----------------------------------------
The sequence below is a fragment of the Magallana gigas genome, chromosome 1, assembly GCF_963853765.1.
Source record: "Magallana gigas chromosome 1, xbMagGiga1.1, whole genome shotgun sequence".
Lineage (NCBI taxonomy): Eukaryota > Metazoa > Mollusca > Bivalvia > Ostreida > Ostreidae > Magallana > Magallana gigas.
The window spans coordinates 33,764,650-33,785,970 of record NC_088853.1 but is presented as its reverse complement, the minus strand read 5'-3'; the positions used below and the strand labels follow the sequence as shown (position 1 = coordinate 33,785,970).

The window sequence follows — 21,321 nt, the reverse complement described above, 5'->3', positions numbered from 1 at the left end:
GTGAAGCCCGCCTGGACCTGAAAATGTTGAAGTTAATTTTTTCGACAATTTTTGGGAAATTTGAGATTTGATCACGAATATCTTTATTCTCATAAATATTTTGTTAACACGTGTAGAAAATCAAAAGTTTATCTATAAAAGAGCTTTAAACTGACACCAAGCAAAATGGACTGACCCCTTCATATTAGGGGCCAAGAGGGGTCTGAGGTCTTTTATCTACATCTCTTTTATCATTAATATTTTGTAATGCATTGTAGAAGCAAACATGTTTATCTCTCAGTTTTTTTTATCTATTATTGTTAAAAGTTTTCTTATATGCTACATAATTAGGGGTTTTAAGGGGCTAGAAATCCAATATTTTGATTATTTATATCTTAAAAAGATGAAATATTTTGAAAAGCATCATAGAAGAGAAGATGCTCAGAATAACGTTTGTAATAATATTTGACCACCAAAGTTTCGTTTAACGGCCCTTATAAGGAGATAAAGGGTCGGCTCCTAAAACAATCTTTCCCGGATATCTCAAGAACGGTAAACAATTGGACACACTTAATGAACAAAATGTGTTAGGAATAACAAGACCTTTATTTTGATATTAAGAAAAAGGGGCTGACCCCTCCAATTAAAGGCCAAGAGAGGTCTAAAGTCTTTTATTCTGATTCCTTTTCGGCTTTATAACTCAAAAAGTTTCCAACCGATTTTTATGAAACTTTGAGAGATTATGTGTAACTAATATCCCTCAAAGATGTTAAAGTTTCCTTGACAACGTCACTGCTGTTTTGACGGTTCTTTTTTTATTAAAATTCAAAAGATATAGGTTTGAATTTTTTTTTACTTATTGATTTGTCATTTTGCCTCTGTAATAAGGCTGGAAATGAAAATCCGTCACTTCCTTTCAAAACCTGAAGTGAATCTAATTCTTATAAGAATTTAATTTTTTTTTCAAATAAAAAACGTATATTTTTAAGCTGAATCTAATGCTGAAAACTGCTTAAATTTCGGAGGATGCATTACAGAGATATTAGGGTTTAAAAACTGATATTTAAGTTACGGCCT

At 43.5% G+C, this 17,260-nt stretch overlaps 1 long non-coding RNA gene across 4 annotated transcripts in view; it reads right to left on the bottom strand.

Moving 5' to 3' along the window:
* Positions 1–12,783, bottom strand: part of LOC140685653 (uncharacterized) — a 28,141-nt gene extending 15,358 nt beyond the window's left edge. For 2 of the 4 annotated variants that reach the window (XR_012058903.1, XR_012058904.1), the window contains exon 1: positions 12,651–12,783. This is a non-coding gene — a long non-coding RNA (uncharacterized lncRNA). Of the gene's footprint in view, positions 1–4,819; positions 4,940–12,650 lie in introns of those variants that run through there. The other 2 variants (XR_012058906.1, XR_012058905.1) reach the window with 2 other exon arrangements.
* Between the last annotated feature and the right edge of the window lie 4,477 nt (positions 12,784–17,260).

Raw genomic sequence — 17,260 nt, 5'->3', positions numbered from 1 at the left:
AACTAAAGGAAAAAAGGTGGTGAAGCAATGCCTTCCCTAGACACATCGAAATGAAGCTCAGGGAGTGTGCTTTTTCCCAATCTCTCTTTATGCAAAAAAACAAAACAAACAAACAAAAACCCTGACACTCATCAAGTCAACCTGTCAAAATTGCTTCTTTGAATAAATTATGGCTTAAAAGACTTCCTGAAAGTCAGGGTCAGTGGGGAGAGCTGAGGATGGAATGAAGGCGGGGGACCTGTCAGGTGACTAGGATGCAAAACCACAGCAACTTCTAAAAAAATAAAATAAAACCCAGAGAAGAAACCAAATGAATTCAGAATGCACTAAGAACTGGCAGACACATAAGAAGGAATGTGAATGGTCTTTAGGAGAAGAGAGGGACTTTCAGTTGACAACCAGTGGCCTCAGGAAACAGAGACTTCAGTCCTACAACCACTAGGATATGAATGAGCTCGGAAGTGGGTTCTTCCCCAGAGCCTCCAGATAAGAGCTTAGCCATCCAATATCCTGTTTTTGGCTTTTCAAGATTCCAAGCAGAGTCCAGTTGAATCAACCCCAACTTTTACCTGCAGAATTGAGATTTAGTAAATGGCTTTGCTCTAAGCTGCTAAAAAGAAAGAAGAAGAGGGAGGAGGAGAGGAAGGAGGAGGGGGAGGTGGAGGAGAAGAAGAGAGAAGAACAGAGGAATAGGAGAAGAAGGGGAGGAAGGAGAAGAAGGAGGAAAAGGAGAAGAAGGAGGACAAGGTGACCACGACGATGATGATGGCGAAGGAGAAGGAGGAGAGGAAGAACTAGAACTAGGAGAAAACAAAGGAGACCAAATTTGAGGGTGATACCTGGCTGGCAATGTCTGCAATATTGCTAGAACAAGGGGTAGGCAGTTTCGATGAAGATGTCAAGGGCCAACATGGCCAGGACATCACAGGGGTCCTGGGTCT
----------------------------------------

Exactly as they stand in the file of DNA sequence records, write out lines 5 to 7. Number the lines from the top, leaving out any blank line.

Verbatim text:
The window sequence follows — 21,321 nt, the reverse complement described above, 5'->3', positions numbered from 1 at the left end:
GTGAAGCCCGCCTGGACCTGAAAATGTTGAAGTTAATTTTTTCGACAATTTTTGGGAAATTTGAGATTTGATCACGAATATCTTTATTCTCATAAATATTTTGTTAACACGTGTAGAAAATCAAAAGTTTATCTATAAAAGAGCTTTAAACTGACACCAAGCAAAATGGACTGACCCCTTCATATTAGGGGCCAAGAGGGGTCTGAGGTCTTTTATCTACATCTCTTTTATCATTAATATTTTGTAATGCATTGTAGAAGCAAACATGTTTATCTCTCAGTTTTTTTTATCTATTATTGTTAAAAGTTTTCTTATATGCTACATAATTAGGGGTTTTAAGGGGCTAGAAATCCAATATTTTGATTATTTATATCTTAAAAAGATGAAATATTTTGAAAAGCATCATAGAAGAGAAGATGCTCAGAATAACGTTTGTAATAATATTTGACCACCAAAGTTTCGTTTAACGGCCCTTATAAGGAGATAAAGGGTCGGCTCCTAAAACAATCTTTCCCGGATATCTCAAGAACGGTAAACAATTGGACACACTTAATGAACAAAATGTGTTAGGAATAACAAGACCTTTATTTTGATATTAAGAAAAAGGGGCTGACCCCTCCAATTAAAGGCCAAGAGAGGTCTAAAGTCTTTTATTCTGATTCCTTTTCGGCTTTATAACTCAAAAAGTTTCCAACCGATTTTTATGAAACTTTGAGAGATTATGTGTAACTAATATCCCTCAAAGATGTTAAAGTTTCCTTGACAACGTCACTGCTGTTTTGACGGTTCTTTTTTTATTAAAATTCAAAAGATATAGGTTTGAATTTTTTTTTACTTATTGATTTGTCATTTTGCCTCTGTAATAAGGCTGGAAATGAAAATCCGTCACTTCCTTTCAAAACCTGAAGTGAATCTAATTCTTATAAGAATTTAATTTTTTTTTCAAATAAAAAACGTATATTTTTAAGCTGAATCTAATGCTGAAAACTGCTTAAATTTCGGAGGATGCATTACAGAGATATTAGGGTTTAAAAACTGATATTTAAGTTACGGCCT

At 43.5% G+C, this 17,260-nt stretch overlaps 1 long non-coding RNA gene across 4 annotated transcripts in view; it reads right to left on the bottom strand.